About four years ago, my wife and I decided that we wanted to have a child. We did all the things that you’re supposed to do when getting ready for pregnancy (pre-natal vitamins, plenty of practice, etc) and were pregnant a short time later. One of the many things we discussed was that we did not want to know the sex of the baby prior to birth.
For us, not knowing the sex was much easier than expected. We bought gender neutral baby items and planned accordingly. Some of our friends, on the other hand, were a giant pain in the ass about it (to put it mildly). We never wavered and went through the entire pregnancy without knowing.
To be completely honest, I didn’t need some doctor to tell me I was having anything other than a boy. I mean, c’mon, how could a man such as myself produce anything other than a big, strong, mini-man? As the pregnancy progressed, I visualized all of the cool things I would do with my boy.
When the time came, my wife and I headed over to the hospital for delivery. I did my best to avoid looking at any messy places and my wife was amazing through it all. When our child popped out, the doctor announced that we had a beautiful baby girl. I was thrilled to be a father.
As the doctor and nurses shuffled around the room, my daughter rested on her mother’s chest, a feeling of absolute fear crept over me. I had a little girl. What in the world was I going to do with a little girl? I never gave any though to being a good father to a little girl. I wasn’t prepared!
Over the past three years I’ve learned that it doesn’t matter what gender my child is. I strive to be a good father and don’t give much thought to ‘treating her like a girl’. We do things that are fun. Sometimes we wind up playing in the dirt and other times I wind up with purple butterfly barrettes in my hair.
This year, things have been very hard for us. We were forced to take our daughter out of daycare and make financial adjustments to get by. While eliminating daycare would save us a small fortune, I hated the idea of my daughter being taken away from her friends in school. Despite looking at all of our options, we had to pull the plug.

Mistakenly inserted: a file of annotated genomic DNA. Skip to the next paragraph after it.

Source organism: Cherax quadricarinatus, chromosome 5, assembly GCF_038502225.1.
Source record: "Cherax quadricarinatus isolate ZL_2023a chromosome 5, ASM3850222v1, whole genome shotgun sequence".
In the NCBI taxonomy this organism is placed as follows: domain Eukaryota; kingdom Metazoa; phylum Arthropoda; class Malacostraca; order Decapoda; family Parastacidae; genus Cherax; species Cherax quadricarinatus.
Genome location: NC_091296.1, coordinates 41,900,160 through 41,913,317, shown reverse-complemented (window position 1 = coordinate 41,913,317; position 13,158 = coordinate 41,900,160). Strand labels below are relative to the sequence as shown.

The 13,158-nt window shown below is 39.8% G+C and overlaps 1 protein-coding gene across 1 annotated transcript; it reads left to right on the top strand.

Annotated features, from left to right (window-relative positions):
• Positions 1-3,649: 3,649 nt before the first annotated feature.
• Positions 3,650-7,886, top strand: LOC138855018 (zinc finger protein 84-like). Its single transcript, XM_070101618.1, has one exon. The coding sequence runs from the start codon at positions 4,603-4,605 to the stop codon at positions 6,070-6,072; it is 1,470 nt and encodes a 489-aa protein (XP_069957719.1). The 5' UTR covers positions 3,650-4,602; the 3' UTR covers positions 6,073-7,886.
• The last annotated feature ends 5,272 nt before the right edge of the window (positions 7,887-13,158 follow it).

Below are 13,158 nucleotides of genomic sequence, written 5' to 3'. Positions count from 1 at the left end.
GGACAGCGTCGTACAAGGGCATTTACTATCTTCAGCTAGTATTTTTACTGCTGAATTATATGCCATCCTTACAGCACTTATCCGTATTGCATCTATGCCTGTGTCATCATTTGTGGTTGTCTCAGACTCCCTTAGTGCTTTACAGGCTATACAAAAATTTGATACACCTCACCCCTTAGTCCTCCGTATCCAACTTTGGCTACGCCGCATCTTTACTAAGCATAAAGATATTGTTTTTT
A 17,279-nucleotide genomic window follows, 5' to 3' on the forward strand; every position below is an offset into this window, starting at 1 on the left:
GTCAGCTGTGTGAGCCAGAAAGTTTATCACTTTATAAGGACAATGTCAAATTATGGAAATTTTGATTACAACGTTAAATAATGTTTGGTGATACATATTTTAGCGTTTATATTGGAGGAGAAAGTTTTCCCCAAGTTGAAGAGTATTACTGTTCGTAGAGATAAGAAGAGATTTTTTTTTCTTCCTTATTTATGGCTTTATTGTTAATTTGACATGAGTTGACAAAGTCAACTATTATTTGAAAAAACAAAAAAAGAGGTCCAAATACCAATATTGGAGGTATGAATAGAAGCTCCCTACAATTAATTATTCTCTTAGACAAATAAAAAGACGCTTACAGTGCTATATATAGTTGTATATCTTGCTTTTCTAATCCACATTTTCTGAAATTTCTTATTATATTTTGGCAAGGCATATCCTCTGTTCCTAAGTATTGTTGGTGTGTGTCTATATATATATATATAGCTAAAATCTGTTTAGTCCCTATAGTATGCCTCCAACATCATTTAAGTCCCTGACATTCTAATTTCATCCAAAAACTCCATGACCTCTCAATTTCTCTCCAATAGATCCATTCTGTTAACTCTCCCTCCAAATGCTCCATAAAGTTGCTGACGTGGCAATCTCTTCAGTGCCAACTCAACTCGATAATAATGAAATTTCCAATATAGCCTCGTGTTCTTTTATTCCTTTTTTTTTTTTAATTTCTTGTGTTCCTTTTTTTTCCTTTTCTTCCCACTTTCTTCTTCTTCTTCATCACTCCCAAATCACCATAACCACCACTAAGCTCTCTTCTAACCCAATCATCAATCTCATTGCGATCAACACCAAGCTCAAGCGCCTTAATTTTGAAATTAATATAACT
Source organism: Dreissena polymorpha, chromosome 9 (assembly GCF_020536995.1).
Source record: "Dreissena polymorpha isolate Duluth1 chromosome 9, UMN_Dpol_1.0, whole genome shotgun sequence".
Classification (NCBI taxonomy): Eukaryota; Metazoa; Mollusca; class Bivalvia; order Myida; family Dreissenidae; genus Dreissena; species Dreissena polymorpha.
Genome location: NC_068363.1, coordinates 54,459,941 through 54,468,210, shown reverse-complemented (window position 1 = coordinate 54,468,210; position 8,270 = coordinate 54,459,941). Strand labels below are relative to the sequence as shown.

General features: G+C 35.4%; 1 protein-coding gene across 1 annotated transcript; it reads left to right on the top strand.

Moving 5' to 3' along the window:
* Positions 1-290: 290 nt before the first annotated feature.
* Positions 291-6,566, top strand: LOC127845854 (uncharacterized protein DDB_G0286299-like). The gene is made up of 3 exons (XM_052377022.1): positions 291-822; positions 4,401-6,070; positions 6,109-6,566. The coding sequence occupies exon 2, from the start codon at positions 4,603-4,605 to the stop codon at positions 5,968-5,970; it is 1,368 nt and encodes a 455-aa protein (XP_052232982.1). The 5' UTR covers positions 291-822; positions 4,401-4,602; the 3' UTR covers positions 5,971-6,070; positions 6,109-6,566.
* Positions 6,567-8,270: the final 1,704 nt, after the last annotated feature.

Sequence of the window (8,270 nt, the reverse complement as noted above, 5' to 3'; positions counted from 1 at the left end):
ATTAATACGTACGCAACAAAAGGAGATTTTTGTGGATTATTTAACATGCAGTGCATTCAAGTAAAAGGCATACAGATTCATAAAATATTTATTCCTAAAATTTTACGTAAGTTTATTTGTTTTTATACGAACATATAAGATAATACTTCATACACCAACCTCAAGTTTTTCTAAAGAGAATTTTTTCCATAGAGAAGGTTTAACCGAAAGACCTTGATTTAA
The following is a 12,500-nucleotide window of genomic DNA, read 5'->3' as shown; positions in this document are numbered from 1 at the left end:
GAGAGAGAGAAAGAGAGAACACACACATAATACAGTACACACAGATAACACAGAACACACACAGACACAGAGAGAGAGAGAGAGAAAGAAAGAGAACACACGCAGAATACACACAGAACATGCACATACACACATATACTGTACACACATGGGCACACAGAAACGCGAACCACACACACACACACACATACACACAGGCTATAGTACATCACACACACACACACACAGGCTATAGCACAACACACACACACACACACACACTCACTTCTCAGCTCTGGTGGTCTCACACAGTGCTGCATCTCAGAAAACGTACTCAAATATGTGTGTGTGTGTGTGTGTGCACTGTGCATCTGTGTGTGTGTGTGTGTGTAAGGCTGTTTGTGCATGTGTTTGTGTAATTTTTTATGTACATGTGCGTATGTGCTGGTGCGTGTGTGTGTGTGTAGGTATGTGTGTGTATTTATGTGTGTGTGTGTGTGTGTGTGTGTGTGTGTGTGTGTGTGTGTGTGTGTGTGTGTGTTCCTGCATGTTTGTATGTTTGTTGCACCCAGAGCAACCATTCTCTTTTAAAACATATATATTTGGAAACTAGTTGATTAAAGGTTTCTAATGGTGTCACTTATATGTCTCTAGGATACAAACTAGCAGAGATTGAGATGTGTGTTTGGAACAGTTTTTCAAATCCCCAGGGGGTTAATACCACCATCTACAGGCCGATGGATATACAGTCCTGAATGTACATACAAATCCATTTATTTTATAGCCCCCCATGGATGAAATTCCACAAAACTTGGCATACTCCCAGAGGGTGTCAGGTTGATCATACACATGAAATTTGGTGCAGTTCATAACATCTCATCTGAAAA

Over the past few months my wife has been concerned that our daughter doesn’t get to socialize enough with kids her own age. With only older cousins and friends to play with, my wife began looking into options for dance class. It would get our daughter around kids her age, once per week, and wasn’t very expensive. She loves to dance around the house, so this seemed like a great idea.
My wife got our daughter enrolled and took her to her very first class. Being very shy, things were slow going. When the music came on and class was ready to begin, my daughter ran to her mother and cried. She wanted no part of dance class and told us as much.
That night, I sat down with our daughter and she told me all about it (I wasn’t able to make the class). She didn’t like it and didn’t want to go back. Before running off to play, she turned to me and said ‘Daddy, I don’t like dance class. I want to be a hunter just like you”. At that moment I was beaming with pride. I told her that I wanted her to go to one more class. If she still didn’t like it, she didn’t have to go anymore and we would spend more time with archery.
My wife tells me that maybe our next daughter will be a girly girly but in the meantime, we’re happy our daughter is so excited. Anytime I mention the archery club her face lights up. Now all I have to do is find a youth archery program that will accept a 3 year old (the minimum age seems to be 5).
If I strike out with a youth archery program, I guess I’ll just have to setup a walking course in our front yard. I hope the neighbors don’t take offense to paper animals being shot at with a bow and arrow.